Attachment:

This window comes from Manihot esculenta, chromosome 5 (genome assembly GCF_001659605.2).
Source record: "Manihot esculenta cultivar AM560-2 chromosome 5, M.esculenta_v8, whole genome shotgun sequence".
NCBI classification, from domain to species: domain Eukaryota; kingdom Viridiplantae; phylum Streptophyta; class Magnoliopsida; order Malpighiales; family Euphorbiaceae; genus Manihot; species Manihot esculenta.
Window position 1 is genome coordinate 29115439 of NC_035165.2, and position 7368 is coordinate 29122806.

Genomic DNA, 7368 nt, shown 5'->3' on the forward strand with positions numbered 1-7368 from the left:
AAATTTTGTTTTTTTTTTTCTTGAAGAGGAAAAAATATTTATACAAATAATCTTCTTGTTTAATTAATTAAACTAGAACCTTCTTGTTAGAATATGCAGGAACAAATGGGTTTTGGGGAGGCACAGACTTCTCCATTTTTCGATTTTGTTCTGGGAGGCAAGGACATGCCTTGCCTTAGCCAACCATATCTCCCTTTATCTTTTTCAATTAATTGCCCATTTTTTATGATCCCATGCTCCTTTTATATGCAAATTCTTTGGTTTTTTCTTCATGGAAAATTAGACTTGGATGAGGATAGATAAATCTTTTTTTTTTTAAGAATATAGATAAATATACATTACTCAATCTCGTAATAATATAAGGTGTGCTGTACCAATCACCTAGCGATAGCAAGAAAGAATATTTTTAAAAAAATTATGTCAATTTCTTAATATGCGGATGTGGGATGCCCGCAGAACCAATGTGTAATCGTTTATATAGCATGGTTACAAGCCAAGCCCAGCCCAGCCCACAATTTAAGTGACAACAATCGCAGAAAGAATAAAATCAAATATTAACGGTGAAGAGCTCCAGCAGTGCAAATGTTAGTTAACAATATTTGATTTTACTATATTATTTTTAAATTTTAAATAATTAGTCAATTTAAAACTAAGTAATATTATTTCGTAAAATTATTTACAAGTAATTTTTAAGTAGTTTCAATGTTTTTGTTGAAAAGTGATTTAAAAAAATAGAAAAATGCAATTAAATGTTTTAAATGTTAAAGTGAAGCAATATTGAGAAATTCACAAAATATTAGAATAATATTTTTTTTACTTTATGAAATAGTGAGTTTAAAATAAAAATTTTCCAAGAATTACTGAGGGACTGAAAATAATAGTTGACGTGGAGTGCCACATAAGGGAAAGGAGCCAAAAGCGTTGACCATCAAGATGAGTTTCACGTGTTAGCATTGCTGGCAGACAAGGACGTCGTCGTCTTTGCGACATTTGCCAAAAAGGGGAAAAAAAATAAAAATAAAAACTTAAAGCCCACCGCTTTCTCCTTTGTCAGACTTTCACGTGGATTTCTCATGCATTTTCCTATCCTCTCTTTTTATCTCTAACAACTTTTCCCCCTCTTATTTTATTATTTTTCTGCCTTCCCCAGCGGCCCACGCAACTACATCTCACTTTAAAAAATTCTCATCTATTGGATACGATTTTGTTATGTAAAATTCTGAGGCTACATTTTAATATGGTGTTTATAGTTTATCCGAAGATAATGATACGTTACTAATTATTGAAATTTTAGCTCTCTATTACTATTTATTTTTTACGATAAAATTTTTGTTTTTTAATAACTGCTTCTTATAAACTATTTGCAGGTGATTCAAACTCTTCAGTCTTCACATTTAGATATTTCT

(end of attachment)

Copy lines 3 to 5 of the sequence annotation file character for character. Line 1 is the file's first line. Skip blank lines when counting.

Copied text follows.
NCBI classification, from domain to species: domain Eukaryota; kingdom Viridiplantae; phylum Streptophyta; class Magnoliopsida; order Malpighiales; family Euphorbiaceae; genus Manihot; species Manihot esculenta.
Window position 1 is genome coordinate 29115439 of NC_035165.2, and position 7368 is coordinate 29122806.

Genomic DNA, 7368 nt, shown 5'->3' on the forward strand with positions numbered 1-7368 from the left: